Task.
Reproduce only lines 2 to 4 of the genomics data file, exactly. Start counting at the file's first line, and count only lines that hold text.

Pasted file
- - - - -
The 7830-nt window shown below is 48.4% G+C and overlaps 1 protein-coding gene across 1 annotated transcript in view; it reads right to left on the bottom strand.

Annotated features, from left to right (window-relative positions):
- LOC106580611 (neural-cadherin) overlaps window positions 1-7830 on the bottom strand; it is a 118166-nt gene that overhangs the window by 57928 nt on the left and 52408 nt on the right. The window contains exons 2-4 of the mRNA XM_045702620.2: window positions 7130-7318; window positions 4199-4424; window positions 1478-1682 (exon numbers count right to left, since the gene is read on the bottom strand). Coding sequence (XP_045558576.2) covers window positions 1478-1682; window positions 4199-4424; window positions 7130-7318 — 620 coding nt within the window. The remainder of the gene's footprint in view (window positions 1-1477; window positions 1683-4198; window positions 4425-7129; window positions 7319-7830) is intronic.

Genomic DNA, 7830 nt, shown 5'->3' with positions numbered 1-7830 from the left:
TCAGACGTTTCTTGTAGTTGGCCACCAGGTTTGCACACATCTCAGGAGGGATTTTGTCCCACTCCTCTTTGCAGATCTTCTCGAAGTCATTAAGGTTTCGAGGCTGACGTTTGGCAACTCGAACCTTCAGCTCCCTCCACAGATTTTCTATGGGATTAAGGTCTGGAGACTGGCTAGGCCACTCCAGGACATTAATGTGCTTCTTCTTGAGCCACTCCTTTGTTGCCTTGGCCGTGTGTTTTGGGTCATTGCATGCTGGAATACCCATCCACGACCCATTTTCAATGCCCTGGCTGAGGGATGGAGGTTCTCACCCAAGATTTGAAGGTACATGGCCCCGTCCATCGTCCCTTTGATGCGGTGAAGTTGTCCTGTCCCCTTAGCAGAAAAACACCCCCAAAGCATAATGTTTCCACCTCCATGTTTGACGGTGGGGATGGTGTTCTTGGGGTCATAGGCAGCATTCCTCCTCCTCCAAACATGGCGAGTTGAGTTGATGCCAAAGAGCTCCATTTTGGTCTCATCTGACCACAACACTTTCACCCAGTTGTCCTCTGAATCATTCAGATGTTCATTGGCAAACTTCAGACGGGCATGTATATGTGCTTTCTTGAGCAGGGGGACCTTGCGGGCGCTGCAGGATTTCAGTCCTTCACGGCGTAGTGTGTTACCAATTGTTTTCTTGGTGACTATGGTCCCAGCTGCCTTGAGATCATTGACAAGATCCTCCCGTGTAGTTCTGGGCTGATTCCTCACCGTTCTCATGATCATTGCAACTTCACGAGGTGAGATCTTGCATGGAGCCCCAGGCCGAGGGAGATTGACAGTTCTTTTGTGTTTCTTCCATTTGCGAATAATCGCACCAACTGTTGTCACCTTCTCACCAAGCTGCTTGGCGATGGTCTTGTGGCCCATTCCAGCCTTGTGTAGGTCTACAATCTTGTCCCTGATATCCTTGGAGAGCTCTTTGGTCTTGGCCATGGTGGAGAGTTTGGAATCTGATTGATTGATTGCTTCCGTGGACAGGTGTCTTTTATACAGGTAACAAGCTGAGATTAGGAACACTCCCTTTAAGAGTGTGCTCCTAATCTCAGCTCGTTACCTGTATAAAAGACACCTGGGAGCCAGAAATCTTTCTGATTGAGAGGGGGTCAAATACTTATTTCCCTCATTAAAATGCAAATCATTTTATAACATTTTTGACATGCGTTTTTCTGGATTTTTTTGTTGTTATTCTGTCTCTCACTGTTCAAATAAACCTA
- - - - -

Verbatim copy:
Annotated features, from left to right (window-relative positions):
- LOC106580611 (neural-cadherin) overlaps window positions 1-7830 on the bottom strand; it is a 118166-nt gene that overhangs the window by 57928 nt on the left and 52408 nt on the right. The window contains exons 2-4 of the mRNA XM_045702620.2: window positions 7130-7318; window positions 4199-4424; window positions 1478-1682 (exon numbers count right to left, since the gene is read on the bottom strand). Coding sequence (XP_045558576.2) covers window positions 1478-1682; window positions 4199-4424; window positions 7130-7318 — 620 coding nt within the window. The remainder of the gene's footprint in view (window positions 1-1477; window positions 1683-4198; window positions 4425-7129; window positions 7319-7830) is intronic.

Genomic DNA, 7830 nt, shown 5'->3' with positions numbered 1-7830 from the left: